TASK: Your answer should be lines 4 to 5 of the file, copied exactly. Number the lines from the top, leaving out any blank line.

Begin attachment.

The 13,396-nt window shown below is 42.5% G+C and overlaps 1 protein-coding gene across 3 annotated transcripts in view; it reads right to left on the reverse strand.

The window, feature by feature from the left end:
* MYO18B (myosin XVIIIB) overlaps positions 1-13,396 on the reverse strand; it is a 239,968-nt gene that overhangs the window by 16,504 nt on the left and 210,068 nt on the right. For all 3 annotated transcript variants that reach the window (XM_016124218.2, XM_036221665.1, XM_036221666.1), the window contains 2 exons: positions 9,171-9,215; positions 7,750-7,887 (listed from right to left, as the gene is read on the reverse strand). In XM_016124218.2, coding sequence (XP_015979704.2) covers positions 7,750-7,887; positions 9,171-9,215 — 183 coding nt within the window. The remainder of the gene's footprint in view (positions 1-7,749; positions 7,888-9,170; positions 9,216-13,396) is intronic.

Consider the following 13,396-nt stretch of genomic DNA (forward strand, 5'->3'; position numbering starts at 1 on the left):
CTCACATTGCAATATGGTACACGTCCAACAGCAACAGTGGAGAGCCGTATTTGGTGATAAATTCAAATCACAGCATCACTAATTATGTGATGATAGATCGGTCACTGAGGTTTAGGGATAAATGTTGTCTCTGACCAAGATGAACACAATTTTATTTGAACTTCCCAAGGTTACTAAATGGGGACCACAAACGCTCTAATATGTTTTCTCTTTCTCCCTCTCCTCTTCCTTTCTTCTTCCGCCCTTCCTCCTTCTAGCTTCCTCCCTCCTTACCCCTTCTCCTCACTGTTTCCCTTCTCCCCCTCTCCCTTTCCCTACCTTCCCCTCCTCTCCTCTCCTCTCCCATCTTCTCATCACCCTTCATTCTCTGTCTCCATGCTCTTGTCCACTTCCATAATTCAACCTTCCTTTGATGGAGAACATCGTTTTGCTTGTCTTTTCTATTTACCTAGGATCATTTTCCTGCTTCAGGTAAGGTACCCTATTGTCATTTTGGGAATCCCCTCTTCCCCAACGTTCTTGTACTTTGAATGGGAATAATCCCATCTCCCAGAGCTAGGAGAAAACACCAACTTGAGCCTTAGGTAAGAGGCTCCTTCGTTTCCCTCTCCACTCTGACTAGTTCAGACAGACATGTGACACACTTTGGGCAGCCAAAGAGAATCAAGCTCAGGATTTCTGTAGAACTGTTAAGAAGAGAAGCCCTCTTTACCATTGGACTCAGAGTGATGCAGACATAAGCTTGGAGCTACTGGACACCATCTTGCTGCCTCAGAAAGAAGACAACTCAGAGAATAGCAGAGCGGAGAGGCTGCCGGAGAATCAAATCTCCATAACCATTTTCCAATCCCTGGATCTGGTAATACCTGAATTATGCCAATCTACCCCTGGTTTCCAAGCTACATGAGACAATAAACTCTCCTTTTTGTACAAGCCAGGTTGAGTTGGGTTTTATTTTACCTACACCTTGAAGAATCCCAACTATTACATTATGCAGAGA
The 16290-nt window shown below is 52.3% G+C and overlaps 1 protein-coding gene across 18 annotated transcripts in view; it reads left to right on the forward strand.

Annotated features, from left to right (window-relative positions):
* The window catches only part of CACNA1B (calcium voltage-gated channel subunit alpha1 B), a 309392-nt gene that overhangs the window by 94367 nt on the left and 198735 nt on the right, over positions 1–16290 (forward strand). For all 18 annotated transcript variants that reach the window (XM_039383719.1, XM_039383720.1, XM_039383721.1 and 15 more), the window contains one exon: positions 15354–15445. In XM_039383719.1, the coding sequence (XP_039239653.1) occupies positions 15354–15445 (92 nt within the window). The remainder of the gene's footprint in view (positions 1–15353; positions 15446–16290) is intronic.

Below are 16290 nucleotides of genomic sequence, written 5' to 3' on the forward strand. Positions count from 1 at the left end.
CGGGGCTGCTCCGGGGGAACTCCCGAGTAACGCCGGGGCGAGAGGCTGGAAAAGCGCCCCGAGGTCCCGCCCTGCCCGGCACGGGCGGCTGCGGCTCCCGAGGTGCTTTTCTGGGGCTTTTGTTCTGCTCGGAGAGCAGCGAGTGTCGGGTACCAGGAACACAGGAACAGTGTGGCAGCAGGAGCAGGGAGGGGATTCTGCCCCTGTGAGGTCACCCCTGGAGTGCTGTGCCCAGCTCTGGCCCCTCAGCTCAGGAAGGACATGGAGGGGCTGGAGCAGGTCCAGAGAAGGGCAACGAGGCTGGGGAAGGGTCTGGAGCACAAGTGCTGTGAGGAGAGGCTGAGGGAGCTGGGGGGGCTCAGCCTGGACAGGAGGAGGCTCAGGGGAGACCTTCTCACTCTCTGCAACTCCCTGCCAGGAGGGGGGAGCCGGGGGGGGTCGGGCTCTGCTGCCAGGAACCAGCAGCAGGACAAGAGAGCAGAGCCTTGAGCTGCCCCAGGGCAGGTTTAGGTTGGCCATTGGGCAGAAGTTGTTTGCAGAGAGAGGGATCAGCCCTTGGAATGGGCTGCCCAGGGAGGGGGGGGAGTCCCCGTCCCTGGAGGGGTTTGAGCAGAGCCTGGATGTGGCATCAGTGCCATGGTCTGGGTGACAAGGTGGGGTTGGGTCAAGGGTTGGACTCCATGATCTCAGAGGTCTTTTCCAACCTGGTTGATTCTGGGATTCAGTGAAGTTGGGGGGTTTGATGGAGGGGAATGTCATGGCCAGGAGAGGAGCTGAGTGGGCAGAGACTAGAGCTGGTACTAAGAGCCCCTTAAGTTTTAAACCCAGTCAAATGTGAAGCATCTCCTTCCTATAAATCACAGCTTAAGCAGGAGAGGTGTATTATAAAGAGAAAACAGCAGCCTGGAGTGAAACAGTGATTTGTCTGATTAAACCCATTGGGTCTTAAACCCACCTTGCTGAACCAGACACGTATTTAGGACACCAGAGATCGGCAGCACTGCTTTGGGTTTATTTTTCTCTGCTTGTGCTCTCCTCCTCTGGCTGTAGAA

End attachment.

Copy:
Consider the following 13,396-nt stretch of genomic DNA (forward strand, 5'->3'; position numbering starts at 1 on the left):
CTCACATTGCAATATGGTACACGTCCAACAGCAACAGTGGAGAGCCGTATTTGGTGATAAATTCAAATCACAGCATCACTAATTATGTGATGATAGATCGGTCACTGAGGTTTAGGGATAAATGTTGTCTCTGACCAAGATGAACACAATTTTATTTGAACTTCCCAAGGTTACTAAATGGGGACCACAAACGCTCTAATATGTTTTCTCTTTCTCCCTCTCCTCTTCCTTTCTTCTTCCGCCCTTCCTCCTTCTAGCTTCCTCCCTCCTTACCCCTTCTCCTCACTGTTTCCCTTCTCCCCCTCTCCCTTTCCCTACCTTCCCCTCCTCTCCTCTCCTCTCCCATCTTCTCATCACCCTTCATTCTCTGTCTCCATGCTCTTGTCCACTTCCATAATTCAACCTTCCTTTGATGGAGAACATCGTTTTGCTTGTCTTTTCTATTTACCTAGGATCATTTTCCTGCTTCAGGTAAGGTACCCTATTGTCATTTTGGGAATCCCCTCTTCCCCAACGTTCTTGTACTTTGAATGGGAATAATCCCATCTCCCAGAGCTAGGAGAAAACACCAACTTGAGCCTTAGGTAAGAGGCTCCTTCGTTTCCCTCTCCACTCTGACTAGTTCAGACAGACATGTGACACACTTTGGGCAGCCAAAGAGAATCAAGCTCAGGATTTCTGTAGAACTGTTAAGAAGAGAAGCCCTCTTTACCATTGGACTCAGAGTGATGCAGACATAAGCTTGGAGCTACTGGACACCATCTTGCTGCCTCAGAAAGAAGACAACTCAGAGAATAGCAGAGCGGAGAGGCTGCCGGAGAATCAAATCTCCATAACCATTTTCCAATCCCTGGATCTGGTAATACCTGAATTATGCCAATCTACCCCTGGTTTCCAAGCTACATGAGACAATAAACTCTCCTTTTTGTACAAGCCAGGTTGAGTTGGGTTTTATTTTACCTACACCTTGAAGAATCCCAACTATTACATTATGCAGAGA